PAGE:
‘Bodyguard’ creator Jed Mercurio on wanting ‘to meld the political thriller with the cop show’ [EXCLUSIVE VIDEO INTERVIEW]

“We wanted to meld the political thriller with the cop show,” reveals writer/creator Jed Mercurio about his acclaimed hit action drama “Bodyguard.” Ever since it became a ratings powerhouse for the BBC last year, the show has won over critics and audiences globally on Netflix, and is often heralded for its propulsive pacing and high tension storytelling. “To hear things like ‘I forgot to breathe’ or ‘I just couldn’t move from my TV,’” Mercurio says, “is so thrilling to have that kind of response.” Watch our exclusive video interview with Mercurio above.

In “Bodyguard,” Richard Madden (“Game of Thrones”) plays Sergeant David Budd, a heroic army vet police officer thrown back into the front line, assigned to protect UK Home Secretary Julia Montague (Keeley Hawes), a high profile politician that he despises. The series is a tense and riveting portrait of a man suffering with debilitating PTSD in a world plagued by terrorist threats. It has been a huge success locally and internationally, as it twists and turns over six dynamite episodes to a conclusion that many do not see coming.

SEE Richard Madden (‘Bodyguard’ Golden Globe nominee): ‘I loved playing with the audience’ on moral ambiguity [EXCLUSIVE VIDEO INTERVIEW]

“Bodyguard” opens with Madden’s character on a train right before a terrorist threatens to detonate a bomb. The show explodes out of the gates and the tension is ramped up to eleven from the get-go. “It was designed to dramatize the character’s backstory in the most dynamic way by making his relevant backstory come out in the present, in a high stakes, high jeopardy scenario,” Mercurio explains. “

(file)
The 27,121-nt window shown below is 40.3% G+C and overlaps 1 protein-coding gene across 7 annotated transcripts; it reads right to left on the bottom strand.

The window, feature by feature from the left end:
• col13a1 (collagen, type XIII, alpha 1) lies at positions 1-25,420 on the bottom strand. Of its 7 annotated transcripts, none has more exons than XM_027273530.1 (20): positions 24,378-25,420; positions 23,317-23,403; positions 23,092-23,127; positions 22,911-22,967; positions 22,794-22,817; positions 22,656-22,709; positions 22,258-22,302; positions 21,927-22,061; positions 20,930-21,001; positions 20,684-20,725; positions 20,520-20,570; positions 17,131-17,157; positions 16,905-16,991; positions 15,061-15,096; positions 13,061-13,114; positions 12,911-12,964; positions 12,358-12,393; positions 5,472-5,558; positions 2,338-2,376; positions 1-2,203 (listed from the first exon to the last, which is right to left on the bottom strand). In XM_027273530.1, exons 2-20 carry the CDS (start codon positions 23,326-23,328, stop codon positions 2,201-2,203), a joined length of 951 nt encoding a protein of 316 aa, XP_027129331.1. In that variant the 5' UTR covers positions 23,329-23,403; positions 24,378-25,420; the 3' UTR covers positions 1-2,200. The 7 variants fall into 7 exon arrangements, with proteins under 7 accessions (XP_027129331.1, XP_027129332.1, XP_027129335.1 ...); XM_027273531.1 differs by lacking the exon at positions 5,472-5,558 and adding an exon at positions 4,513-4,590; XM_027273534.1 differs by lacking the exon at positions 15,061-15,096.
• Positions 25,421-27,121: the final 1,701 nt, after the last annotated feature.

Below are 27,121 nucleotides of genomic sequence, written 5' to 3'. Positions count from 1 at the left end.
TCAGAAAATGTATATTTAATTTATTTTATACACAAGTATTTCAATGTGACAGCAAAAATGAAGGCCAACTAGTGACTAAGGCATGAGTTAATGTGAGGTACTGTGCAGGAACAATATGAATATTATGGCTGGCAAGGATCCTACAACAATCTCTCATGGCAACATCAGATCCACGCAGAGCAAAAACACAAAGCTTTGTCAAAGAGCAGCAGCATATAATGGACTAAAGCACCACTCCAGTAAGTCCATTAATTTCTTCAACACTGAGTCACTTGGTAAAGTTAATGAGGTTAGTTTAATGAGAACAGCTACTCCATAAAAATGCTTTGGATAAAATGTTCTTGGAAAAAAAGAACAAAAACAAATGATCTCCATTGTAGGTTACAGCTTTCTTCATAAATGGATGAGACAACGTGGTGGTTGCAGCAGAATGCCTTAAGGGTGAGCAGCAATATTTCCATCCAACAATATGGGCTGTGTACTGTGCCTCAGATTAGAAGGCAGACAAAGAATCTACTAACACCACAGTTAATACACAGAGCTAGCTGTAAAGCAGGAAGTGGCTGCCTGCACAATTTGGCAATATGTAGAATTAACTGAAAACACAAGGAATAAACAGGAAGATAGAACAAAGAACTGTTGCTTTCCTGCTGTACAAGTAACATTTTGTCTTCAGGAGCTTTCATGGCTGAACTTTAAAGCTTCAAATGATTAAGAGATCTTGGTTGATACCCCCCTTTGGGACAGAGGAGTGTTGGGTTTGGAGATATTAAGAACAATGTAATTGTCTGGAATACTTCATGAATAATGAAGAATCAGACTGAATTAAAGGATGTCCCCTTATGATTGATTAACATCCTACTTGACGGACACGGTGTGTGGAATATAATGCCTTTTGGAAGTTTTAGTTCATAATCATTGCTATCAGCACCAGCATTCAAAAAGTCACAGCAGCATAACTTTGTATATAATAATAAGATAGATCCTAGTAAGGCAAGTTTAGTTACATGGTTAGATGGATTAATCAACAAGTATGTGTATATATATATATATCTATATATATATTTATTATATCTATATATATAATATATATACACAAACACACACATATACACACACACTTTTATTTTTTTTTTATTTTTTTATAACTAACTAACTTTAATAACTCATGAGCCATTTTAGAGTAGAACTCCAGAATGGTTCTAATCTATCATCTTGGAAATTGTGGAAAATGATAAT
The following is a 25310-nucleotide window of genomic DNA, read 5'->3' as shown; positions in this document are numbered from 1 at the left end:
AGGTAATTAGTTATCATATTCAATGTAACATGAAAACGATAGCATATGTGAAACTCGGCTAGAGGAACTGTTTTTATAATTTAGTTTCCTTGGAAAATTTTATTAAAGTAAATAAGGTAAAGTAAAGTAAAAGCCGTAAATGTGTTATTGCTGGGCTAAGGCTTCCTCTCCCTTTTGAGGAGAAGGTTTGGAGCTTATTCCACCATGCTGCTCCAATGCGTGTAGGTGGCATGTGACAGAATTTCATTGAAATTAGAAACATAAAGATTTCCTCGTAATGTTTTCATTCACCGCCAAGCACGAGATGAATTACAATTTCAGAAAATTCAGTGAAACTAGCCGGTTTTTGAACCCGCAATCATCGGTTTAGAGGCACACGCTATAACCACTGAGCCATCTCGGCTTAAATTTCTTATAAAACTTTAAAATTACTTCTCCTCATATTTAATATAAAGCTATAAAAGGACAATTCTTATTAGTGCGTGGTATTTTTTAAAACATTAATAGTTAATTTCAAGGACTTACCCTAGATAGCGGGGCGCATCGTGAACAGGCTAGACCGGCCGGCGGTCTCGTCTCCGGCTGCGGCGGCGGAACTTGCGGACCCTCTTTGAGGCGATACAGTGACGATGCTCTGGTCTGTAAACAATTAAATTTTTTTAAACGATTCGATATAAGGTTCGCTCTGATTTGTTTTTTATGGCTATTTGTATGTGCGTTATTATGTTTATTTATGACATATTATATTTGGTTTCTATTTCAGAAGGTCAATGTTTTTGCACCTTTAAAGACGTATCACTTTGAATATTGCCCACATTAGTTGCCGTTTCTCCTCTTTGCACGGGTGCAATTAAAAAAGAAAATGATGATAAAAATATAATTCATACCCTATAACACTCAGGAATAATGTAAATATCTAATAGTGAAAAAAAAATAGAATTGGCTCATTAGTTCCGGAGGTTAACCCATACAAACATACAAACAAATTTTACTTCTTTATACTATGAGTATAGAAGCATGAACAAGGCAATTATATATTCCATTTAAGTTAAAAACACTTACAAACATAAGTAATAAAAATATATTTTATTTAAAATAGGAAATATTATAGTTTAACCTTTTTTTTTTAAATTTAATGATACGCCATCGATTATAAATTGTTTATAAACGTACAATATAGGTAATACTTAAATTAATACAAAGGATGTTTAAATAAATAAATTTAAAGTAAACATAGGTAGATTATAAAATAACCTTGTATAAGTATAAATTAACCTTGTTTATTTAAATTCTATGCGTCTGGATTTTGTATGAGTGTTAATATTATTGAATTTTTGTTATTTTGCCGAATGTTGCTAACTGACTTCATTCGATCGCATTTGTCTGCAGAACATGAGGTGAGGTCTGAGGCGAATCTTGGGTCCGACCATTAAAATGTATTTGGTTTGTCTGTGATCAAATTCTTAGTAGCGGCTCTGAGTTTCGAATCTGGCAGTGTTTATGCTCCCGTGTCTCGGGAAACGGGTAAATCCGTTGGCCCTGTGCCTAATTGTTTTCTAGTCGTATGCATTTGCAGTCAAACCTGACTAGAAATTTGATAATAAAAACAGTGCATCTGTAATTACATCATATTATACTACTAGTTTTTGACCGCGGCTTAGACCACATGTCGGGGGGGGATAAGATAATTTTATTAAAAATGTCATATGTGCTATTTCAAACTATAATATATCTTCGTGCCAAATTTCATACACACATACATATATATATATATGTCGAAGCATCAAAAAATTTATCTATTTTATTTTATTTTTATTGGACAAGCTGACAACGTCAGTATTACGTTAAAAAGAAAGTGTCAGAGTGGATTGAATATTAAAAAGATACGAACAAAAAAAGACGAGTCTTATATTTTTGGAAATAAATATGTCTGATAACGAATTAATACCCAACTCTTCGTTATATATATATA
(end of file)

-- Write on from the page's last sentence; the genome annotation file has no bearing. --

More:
So what we find out about the character over the course of those 20 minutes, in a very focused and intense sequence are all the relevant points; he’s a father of young children but the mother is absent at that point, he’s a police officer and he’s a can-do, brave guy. And then we find out that he’s got his own issues. He served in the Middle East and he has empathy for victims of the conflict over there and has a real antagonism towards the politicians who ordered those campaigns. So all of that information comes out over the course of that time and it leads us to believe that possibly this is a kind of maverick, impulsive and maybe unstable guy.”

SEE 5 reasons why you shouldn’t be caught off guard if Richard Madden wins the Best Drama Actor Emmy

As we follow the characters over the course of the season, audiences are forced to work out who to trust and who root for in a plot that twists and turns quite unexpectedly. “Across each episode we swing the pendulum in one definite direction so that by the time you finish the hour of viewing you have a different view of the character and the show and of the main plot points that you had at the beginning of the hour,” he reveals.

“We play that card in every episode. We want to create the biggest possible swing in sympathy and allegiance.” This is most jarring when it comes to Budd, the show’s leading man. “He’s the hero and the villain encapsulated in one character. He’s not a square-jawed hero who is going to protect the politicians at all costs,” he says. “He’s a traumatized individual and he actually fits the profile of the kind of person who might be the biggest threat to the politician.”

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